You know, my maternal grandmother has never commented on my hair one way or the other, straight or curly. She never seems to give it a thought. She just smiles and kisses me and we talk about other things! I don't even know if she has a relaxer as she, my mom and few aunts are of fairer complexion and have very soft hair (though different curl types). My mom wore a short, tapered jerri curl (of all things) for all of formative years and my sisters and I would constantly ask her why because the hair that was tapered short would come in in curls!! It didn't make sense to us even back then (I'm 38). I was the first to go natural 10 years ago, then my youngest sister went natural a couple of years later and then my mother a couple after that! I think that my going natural is what made them contemplate and do it and that makes me proud and happy=). As to my paternal grandmother, she was not very happy when I BC'd. I probably had about 6 inches of virgin hair. I only relaxed twice a year anyway, so instead of relaxing at the 6 month point, I chopped! With me, I think my grandmother was more stunned about the length than the texture. However, I'd cut my hair to short lengths multiple times in my life. All times she would say, "Why did you cut your pretty hair?" My paternal grandmother was also fairer complexioned and her great grandmother was a full-blood Native American (unfortunately, my grandmother doesn't know what tribe). So, I think her fascination with hair was related to having daughters with short, coarse hair that was very different from hers and that struggle. So, given that my texture was more similar to hers and grew long, she loved it. Now, my grandmother seems to like my hair, but I have a looser curl that is BSL stretched and doesn't shrink a whole bunch. My youngest sister has 3c/4a hair and my paternal grandmother and aunt are CONSTANTLY telling her how she needs to straighten her hair because that's what guys like and that it's more professional. That bothers me so much because it's so obviously about texture and my sister has GORGEOUS curls that I love and tell her I wish mine were more like. I envy those with tighter, denser, thicker strands as I LOVE big hair. Because mine is loose and barely wavy in some areas, I struggle with getting a uniform curl pattern and the big round, Curly Nikki shape that I desire. So, I always defend my sister and she just shakes her head and does her. She does straighten on occasion to please my grandmother though;-), because we LOVE my Mom-mom=).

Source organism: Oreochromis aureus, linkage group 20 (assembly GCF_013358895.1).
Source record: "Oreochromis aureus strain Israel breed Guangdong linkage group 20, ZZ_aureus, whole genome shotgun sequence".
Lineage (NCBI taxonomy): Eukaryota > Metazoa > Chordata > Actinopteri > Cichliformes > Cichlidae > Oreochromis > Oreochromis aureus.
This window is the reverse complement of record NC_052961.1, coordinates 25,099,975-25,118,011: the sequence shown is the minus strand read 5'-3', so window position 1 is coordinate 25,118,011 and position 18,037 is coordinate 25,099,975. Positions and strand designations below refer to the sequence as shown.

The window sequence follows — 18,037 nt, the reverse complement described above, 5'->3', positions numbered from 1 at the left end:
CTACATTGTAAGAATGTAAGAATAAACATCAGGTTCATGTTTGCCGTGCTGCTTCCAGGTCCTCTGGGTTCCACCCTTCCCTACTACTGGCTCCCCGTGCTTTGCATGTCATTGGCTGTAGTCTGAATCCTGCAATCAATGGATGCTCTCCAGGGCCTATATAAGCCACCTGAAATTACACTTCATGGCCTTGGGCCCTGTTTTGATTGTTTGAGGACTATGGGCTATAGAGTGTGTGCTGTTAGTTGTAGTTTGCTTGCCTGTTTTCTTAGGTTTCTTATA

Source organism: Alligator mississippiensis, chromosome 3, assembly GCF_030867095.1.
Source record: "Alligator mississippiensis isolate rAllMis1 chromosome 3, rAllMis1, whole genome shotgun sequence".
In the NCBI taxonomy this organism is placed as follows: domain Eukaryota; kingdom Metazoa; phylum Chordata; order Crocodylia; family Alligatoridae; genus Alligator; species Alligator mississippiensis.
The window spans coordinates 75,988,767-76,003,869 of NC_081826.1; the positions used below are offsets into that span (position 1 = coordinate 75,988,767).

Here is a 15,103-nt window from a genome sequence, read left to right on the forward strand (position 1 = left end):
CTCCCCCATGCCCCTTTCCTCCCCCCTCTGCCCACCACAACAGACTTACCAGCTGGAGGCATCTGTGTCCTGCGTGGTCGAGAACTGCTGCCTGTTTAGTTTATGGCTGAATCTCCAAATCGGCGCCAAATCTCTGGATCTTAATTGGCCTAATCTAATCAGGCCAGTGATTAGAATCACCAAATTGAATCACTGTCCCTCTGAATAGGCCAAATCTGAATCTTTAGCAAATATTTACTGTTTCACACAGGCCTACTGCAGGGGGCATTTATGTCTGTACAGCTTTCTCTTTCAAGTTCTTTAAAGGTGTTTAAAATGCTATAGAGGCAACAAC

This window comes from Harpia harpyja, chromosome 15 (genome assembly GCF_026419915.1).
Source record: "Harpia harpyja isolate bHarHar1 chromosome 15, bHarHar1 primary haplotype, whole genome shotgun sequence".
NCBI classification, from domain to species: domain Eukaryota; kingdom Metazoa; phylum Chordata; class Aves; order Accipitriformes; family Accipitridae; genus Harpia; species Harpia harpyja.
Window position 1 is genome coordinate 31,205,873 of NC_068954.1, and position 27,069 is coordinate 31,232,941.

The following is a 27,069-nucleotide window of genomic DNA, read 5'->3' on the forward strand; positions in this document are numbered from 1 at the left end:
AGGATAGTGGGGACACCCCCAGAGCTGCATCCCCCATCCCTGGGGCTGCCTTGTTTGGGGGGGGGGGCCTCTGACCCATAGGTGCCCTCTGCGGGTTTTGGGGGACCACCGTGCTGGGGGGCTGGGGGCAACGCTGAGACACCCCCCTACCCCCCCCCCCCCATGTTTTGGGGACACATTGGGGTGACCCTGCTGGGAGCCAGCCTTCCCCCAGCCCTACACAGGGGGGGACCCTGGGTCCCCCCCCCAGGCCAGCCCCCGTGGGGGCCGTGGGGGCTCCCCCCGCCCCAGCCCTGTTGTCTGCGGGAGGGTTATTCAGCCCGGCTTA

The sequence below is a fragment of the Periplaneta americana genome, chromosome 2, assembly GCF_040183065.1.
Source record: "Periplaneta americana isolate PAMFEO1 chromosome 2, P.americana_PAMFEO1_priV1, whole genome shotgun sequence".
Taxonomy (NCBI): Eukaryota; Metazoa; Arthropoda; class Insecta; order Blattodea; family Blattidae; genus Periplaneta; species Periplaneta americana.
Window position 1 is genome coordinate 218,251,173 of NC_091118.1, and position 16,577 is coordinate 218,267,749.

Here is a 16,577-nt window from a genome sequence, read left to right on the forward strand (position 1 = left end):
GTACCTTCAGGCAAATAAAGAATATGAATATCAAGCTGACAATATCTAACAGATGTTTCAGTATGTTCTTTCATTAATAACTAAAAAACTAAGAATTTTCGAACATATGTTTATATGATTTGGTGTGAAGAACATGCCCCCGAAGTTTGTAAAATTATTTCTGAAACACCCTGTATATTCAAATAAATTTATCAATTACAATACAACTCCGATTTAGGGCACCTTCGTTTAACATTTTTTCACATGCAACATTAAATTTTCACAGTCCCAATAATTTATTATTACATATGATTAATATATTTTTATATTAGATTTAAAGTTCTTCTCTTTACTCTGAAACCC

Shelli

  • Anonymous says:

    My grandmother hated it when I relaxed my hair. She would go on and on about how thick and pretty it was when I wore it naturally as a little girl, and she couldn't understand why I would want to get it relaxed, because the relaxer was breaking off all of my thick, pretty hair! Now that I've gone back to being natural, she couldn't be happier, lol. My mom is ecstatic, too. She started letting me get a relaxer when I was a teenager, but she never really liked my hair relaxed.

  • Anonymous says: